I’m back in the cockpit while Cass is sleeping
- 5h00 to 10h00
Cass watches the sunrise and then take care of fixing breakfast for the kids while I try to sleep as long as possible.
- 10h00 to 11h00
By 10, I’m usually awake. We’ll assess together the progress of the night and quickly update our navigation plan accordingly. I’ll drink like 9 cups of coffee and redo a quick rig/boat check. Cass will tell me how beautiful how the sunrise was and I’ll try to beat her by saying how beautiful the moonrise was (yes, it’s a thing!).
- 11h00 to 13h00
Most of the them, Cass will try to catch up some rest down below. I’ll play with kids (usually trivia type questions (either history questions to keep school going a bit or silly questions like “Would you rather be a dolphin or a frigate bird?”)) and fix launch.
- 13h00 to 18h00
Boat cleanup, making dinner, laundry and etc. I’ll fix what need to be fixed that wasn’t urgent and so will fix dinner as well. Food is the one thing everyone is looking for in the day on passage, so I try to come up with crowd pleasers every night
More broadly, between 10h00 to 18h00, we’re both responsible to stand watch. A key aspect of a successful passage is to keep life going as normally as possible. You don’t want to just be waiting for it to be over! So although we skip school most of the time, there’s a lot of family time, playing lego and drawing or dressing up. And we just cannot skip laundry, dishes, cooking and boat repair. All of that involves going inside, being focus on kids and so on. So we achieve that by communication. Just like you do with a very young kid really; we tell each other every time we go down below or cannot scan the horizon for more than a few minutes.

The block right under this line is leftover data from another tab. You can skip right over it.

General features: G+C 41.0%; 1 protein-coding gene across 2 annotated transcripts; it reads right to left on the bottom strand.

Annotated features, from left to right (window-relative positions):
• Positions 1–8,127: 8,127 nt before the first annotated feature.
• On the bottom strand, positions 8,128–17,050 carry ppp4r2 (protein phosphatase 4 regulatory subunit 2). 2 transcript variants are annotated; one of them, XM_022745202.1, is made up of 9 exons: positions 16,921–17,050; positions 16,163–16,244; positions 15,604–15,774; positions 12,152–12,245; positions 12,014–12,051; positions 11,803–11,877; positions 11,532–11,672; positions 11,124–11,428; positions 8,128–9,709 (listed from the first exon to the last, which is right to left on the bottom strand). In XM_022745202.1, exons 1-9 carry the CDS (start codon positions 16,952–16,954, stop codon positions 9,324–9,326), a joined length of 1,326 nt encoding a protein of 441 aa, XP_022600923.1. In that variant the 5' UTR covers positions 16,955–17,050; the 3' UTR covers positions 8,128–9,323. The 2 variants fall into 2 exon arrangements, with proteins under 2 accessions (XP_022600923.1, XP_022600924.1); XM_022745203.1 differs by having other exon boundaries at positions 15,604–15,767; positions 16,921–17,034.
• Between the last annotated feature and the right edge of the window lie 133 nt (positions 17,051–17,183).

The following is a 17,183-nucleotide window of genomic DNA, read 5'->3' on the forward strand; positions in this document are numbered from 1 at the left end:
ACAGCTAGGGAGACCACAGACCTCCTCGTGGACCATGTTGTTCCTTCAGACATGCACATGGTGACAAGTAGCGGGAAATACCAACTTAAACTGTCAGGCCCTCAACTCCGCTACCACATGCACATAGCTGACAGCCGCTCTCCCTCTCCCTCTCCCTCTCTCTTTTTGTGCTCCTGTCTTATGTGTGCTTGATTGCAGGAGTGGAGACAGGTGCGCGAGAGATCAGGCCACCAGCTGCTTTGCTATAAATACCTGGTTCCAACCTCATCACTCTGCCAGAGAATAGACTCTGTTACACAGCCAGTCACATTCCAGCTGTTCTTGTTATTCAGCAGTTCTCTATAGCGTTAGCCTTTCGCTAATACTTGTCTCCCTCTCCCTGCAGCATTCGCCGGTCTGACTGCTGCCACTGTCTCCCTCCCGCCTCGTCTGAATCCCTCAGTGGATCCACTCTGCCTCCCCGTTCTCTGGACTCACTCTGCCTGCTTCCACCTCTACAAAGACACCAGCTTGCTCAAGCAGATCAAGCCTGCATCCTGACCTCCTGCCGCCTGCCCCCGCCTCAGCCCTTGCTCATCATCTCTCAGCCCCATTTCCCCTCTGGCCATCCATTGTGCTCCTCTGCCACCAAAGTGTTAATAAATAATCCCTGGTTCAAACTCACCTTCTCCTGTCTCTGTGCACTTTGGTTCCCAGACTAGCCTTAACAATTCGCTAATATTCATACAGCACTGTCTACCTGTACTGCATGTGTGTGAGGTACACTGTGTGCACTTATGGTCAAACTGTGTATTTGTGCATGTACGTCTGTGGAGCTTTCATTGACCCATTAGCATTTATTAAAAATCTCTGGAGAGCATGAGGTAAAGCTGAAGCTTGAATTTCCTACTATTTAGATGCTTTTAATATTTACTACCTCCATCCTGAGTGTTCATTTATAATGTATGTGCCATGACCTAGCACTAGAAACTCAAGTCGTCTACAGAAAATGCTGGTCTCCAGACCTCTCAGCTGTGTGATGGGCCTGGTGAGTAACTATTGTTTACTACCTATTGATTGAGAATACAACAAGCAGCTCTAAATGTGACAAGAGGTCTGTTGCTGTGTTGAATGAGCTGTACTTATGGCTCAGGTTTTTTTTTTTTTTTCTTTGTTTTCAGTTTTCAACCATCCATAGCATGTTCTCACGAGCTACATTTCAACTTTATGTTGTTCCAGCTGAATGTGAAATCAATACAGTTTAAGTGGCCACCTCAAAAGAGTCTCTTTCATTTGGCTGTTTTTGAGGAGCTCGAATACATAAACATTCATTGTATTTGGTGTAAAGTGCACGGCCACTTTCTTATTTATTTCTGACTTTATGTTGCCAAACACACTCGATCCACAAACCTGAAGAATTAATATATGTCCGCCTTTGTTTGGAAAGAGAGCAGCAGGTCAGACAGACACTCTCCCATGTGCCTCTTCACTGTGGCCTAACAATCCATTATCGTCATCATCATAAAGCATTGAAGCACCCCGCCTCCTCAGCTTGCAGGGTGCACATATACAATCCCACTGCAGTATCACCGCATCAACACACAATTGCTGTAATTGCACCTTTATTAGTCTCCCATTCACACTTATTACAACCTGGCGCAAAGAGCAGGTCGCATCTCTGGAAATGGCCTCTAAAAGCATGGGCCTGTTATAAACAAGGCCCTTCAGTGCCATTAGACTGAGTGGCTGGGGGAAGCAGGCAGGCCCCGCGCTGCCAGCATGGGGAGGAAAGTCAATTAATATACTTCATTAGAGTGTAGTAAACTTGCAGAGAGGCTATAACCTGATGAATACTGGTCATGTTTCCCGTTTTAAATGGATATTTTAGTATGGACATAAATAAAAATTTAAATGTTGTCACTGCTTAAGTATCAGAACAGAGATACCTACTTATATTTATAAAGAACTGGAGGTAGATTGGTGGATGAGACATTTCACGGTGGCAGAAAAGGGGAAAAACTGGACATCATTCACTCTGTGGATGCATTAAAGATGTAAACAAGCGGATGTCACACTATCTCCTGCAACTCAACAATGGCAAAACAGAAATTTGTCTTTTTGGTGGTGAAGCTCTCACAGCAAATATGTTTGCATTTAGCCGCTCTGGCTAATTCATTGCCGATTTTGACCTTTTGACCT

Something doesn’t add up, right?
I hear you right there! “Hold on Sam, I thought you said captains don’t stand watch? Aren’t you the captain?” Yes I am. Or at least, that’s what I tell Cass every time she comes in the middle of the night to wake me up. I guess we’ve been married for too long now; that doesn’t impress her one little bit! So really, nothing to gain by being the captain here, and a whole lot to loose. Mainly sleep, which is more precious than gold on passage! Being the captain means to always be available when something breaks, or when a decision needs to be taken. There’s been some nights were I managed to got a mere one hour of sleep because of breakdown or we needed dodge our way through shipping lane. Or because I’m a dad on top of that, and the kids decided to start a pillow fight and Cass cannot spend half an hour down below to try to calm the crew. I guess that’s just what it is!